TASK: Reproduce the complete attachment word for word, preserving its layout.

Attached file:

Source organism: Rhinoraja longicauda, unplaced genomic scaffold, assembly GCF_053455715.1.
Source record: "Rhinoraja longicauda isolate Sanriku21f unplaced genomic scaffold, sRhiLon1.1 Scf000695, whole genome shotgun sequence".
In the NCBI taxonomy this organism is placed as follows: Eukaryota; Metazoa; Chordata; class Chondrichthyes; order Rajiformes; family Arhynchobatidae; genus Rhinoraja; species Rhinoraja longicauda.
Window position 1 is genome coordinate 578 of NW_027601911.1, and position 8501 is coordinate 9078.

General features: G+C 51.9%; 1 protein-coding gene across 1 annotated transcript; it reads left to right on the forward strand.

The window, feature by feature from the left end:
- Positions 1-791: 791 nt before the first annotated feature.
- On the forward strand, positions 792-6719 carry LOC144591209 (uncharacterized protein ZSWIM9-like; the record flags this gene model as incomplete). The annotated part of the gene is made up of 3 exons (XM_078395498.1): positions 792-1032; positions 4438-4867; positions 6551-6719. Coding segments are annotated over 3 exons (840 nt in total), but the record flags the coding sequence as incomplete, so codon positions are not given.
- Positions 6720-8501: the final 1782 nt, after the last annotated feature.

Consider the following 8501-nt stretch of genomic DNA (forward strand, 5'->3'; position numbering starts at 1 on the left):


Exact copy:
Source organism: Rhinoraja longicauda, unplaced genomic scaffold, assembly GCF_053455715.1.
Source record: "Rhinoraja longicauda isolate Sanriku21f unplaced genomic scaffold, sRhiLon1.1 Scf000695, whole genome shotgun sequence".
In the NCBI taxonomy this organism is placed as follows: Eukaryota; Metazoa; Chordata; class Chondrichthyes; order Rajiformes; family Arhynchobatidae; genus Rhinoraja; species Rhinoraja longicauda.
Window position 1 is genome coordinate 578 of NW_027601911.1, and position 8501 is coordinate 9078.

General features: G+C 51.9%; 1 protein-coding gene across 1 annotated transcript; it reads left to right on the forward strand.

The window, feature by feature from the left end:
- Positions 1-791: 791 nt before the first annotated feature.
- On the forward strand, positions 792-6719 carry LOC144591209 (uncharacterized protein ZSWIM9-like; the record flags this gene model as incomplete). The annotated part of the gene is made up of 3 exons (XM_078395498.1): positions 792-1032; positions 4438-4867; positions 6551-6719. Coding segments are annotated over 3 exons (840 nt in total), but the record flags the coding sequence as incomplete, so codon positions are not given.
- Positions 6720-8501: the final 1782 nt, after the last annotated feature.

Consider the following 8501-nt stretch of genomic DNA (forward strand, 5'->3'; position numbering starts at 1 on the left):